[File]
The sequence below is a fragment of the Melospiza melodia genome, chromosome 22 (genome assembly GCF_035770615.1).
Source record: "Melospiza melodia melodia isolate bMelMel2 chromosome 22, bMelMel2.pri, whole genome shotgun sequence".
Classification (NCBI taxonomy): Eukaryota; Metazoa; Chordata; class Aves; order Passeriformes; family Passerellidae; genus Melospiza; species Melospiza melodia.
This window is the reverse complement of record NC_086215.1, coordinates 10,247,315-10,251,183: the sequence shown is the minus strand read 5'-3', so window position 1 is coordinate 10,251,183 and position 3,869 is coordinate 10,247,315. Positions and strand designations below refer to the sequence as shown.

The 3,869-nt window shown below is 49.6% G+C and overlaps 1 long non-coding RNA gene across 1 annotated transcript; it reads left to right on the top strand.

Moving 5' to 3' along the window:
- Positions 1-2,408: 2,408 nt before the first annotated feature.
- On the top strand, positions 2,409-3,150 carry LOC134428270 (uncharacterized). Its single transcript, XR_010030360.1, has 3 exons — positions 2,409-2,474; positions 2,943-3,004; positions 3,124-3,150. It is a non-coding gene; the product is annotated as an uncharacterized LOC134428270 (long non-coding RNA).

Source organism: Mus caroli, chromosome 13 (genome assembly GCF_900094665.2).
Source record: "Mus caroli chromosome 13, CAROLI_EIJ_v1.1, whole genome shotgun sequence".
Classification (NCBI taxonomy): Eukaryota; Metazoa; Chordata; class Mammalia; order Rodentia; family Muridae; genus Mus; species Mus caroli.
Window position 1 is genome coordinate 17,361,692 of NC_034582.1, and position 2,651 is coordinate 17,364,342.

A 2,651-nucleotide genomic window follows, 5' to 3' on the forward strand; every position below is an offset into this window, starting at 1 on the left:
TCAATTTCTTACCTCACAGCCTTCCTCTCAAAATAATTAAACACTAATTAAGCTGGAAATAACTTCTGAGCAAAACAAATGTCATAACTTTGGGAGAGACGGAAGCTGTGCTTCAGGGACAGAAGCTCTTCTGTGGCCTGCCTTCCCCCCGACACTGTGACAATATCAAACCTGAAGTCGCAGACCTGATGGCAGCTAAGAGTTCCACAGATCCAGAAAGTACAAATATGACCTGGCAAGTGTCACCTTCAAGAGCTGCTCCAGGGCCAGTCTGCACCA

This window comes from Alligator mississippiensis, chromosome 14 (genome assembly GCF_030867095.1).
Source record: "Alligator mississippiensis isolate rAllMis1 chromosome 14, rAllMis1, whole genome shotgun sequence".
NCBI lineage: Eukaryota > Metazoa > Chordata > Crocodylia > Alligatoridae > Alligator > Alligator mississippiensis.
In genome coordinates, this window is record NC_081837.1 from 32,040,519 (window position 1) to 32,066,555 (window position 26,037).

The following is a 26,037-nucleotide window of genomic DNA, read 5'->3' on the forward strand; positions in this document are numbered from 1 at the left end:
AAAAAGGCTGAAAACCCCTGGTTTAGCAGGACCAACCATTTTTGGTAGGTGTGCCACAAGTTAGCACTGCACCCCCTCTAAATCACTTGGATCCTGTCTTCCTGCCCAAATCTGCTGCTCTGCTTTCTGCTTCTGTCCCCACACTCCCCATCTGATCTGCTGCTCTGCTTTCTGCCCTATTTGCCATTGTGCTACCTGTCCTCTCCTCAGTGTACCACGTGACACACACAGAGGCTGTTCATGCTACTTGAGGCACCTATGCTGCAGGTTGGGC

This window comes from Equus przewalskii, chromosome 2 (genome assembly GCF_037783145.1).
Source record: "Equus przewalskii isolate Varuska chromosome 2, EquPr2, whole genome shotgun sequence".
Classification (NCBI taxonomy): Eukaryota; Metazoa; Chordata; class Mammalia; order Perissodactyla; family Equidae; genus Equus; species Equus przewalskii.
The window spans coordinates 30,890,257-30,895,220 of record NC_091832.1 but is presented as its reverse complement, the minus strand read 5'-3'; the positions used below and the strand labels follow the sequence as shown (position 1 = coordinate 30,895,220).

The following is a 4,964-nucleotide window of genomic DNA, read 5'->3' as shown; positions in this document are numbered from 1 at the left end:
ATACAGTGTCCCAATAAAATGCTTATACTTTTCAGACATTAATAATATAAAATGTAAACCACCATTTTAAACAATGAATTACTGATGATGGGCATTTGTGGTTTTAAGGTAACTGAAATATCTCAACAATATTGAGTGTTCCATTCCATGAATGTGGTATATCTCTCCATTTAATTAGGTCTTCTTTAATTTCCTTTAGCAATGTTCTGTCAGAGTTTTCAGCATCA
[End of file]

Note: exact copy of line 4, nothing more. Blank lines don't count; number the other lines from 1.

This window is the reverse complement of record NC_086215.1, coordinates 10,247,315-10,251,183: the sequence shown is the minus strand read 5'-3', so window position 1 is coordinate 10,251,183 and position 3,869 is coordinate 10,247,315. Positions and strand designations below refer to the sequence as shown.